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Sleep Tips
Sleep Tips

Wedding Season Part 2: Tips For Sharing A Bed With Your Significant Other


Does your significant other snore loudly, mumble incoherently or sprawl across the entire bed, all while slumbering peacefully while you lie awake staring at the ceiling?

Sharing a bed with the person you love can be a fulfilling and intimate experience, but good bed manners, consideration for the comfort of your partner and a willingness to compromise all play a role in its long-term success.

National Sleep Foundation poll found that about a quarter of the people said they lose some sleep because of their partner's sleep problems.

Obstacles that prevent both partners from getting the rest they need include snoring and restlessness caused by health issues, different preferences for room temperature and lighting and bad habits such as bed-hogging and blanket-snatching.

Here are a few tips to help you and your bed partner get a better night's sleep:

  • If either of you has a chronic problem falling or staying asleep, it's time to see your doctor. Health problems, including diabetes, hypertension and anxiety, can affect your ability to get a good night's sleep. Sleep disorders, such as obstructive sleep apnea, restless leg syndrome and insomnia, can rob both you and your partner of the sleep you need. With proper treatment, the health issues and disorders can be alleviated and both partners will benefit from getting eight hours of uninterrupted sleep.
  • Evaluate your mattress. If it's sagging, lumpy or shows signs of wear, or if it's more than five to seven years old, it could be the source of your sleepless nights. Your mattress also needs to be as big as is practical considering your budget and size of your bedroom. According to the Better Sleep Council, a common mistake couples make is buying a mattress that's too small. The council points out when couples share a double mattress, also known as full-size, each sleep in the same amount of space as a baby's crib. By investing in the largest mattress you can fit in your bedroom, particularly if one partner requires a lot of space to sleep comfortably, you'll both reap the health benefits provided by quality sleep.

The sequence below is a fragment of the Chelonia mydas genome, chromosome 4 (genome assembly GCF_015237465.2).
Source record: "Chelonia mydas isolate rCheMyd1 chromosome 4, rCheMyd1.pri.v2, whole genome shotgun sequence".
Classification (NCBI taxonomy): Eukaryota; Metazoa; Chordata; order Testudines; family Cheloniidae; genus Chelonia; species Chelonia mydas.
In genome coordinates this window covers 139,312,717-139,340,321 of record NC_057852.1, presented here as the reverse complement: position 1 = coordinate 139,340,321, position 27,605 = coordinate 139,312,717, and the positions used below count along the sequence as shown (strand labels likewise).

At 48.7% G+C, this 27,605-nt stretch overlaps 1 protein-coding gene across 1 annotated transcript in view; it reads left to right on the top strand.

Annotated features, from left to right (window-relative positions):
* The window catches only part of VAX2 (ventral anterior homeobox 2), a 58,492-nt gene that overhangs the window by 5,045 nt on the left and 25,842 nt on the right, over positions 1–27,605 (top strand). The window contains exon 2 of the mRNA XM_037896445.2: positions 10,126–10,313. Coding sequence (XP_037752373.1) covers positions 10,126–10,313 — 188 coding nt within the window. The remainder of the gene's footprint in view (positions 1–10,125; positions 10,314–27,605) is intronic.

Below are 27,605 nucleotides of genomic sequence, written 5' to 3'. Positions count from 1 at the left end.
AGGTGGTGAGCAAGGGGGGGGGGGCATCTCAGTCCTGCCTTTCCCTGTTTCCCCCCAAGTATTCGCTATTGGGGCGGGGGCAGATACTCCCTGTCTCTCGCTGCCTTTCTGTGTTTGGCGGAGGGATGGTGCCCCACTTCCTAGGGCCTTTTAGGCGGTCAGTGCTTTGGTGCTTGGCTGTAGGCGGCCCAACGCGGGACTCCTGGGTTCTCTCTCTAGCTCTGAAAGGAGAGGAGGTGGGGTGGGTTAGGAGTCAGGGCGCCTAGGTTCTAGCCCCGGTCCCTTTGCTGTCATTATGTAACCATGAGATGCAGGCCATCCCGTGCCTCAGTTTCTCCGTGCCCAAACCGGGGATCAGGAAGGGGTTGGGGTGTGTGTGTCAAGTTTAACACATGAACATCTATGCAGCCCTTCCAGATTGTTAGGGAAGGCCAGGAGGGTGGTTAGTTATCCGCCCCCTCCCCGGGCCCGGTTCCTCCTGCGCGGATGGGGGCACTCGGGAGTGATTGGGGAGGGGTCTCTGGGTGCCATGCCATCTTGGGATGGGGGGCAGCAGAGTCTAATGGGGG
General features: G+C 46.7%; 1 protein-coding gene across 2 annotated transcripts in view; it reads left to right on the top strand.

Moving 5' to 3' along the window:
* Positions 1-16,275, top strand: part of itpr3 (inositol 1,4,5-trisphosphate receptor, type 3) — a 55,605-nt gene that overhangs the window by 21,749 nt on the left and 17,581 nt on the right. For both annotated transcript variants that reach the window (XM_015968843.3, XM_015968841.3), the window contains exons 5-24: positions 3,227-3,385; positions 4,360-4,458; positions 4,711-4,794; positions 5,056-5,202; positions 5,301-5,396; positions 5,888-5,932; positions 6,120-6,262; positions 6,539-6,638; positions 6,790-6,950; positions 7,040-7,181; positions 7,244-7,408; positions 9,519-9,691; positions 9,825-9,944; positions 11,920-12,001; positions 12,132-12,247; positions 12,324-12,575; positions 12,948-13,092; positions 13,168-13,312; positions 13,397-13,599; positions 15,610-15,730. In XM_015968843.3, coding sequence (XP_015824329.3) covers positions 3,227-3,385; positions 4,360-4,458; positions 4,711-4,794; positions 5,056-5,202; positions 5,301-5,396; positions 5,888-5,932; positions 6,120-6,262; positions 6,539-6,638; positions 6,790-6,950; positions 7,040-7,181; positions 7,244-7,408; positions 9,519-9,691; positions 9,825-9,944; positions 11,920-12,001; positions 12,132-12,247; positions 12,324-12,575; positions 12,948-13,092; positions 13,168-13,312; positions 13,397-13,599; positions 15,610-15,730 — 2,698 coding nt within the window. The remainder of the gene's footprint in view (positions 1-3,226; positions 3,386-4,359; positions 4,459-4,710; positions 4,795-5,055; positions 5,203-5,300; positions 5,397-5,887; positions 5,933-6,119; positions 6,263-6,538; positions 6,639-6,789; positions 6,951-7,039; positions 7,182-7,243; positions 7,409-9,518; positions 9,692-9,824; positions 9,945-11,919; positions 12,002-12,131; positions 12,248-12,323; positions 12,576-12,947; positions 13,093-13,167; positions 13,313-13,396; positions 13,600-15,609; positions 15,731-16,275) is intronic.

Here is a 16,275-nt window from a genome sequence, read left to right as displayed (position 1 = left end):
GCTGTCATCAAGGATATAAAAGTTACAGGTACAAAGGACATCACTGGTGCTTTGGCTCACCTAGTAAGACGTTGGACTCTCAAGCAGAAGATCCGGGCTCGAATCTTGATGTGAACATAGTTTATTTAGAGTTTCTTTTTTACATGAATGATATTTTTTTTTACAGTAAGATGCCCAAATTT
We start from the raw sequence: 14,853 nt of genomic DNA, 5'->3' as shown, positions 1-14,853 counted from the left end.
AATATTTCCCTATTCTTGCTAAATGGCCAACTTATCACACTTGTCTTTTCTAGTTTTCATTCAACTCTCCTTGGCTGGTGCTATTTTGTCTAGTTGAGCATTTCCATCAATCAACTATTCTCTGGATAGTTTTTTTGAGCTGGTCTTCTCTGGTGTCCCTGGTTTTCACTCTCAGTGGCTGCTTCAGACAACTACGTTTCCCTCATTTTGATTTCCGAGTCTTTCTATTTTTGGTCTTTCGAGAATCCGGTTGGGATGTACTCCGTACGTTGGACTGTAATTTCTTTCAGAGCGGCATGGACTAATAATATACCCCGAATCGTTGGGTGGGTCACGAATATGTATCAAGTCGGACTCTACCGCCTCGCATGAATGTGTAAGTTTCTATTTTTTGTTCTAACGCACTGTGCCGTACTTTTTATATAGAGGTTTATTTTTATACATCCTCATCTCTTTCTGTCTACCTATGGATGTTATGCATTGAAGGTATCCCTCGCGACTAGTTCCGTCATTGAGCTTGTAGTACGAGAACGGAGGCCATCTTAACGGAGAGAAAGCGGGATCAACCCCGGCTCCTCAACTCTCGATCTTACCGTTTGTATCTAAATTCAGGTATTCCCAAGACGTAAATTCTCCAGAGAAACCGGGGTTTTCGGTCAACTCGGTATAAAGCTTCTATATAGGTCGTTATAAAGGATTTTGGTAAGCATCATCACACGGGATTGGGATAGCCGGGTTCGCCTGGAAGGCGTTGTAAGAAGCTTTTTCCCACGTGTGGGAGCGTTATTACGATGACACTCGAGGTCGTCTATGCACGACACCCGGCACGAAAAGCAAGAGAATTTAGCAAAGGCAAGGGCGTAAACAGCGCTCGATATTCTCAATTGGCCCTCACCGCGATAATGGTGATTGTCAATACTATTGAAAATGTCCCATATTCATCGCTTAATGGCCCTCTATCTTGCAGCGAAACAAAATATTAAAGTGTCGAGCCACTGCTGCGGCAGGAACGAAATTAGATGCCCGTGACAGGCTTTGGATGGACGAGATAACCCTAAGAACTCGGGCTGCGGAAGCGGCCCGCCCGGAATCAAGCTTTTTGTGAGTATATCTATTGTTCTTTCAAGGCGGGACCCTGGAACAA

• Create an environment that's conducive to both of you getting a good night's sleep. Decide the room temperature that's ideal for both partners. According to WebMD, a temperature between 65 and 72 degrees Fahrenheit is recommended, but more important is that the agreed-upon temperature allows uninterrupted sleep for both of you. Another important factor to consider is whether there should be any lighting in the room. Dark rooms are usually best for sleeping, but if one person frequently gets up during the night, a low-wattage night light will help prevent accidents.
  • It's also important to discuss whether electronics, such as TVs, laptops and smartphones, should be allowed in the bedroom, and if so, what time they should be turned off. A Harvard Medical School study indicated that the blue light emitted from most electronics can disturb our sleep cycles, and keeping electronics out of the bedroom is recommended for people who have difficulty sleeping. If couples do decide to watch TV or read their Kindles in bed, an established time for "lights out" will help prevent the bedroom from becoming a battleground.
  • Practice bedroom etiquette and be sensitive to each other's needs. Quiet conversation, backrubs or cuddling promotes a peaceful transition to sleep, but reminding your partner about undone chores does not. A comforting bedtime routine in which partners can express their commitment to each other will keep them sleeping in the same bed for many years.

 Happy sleeping!

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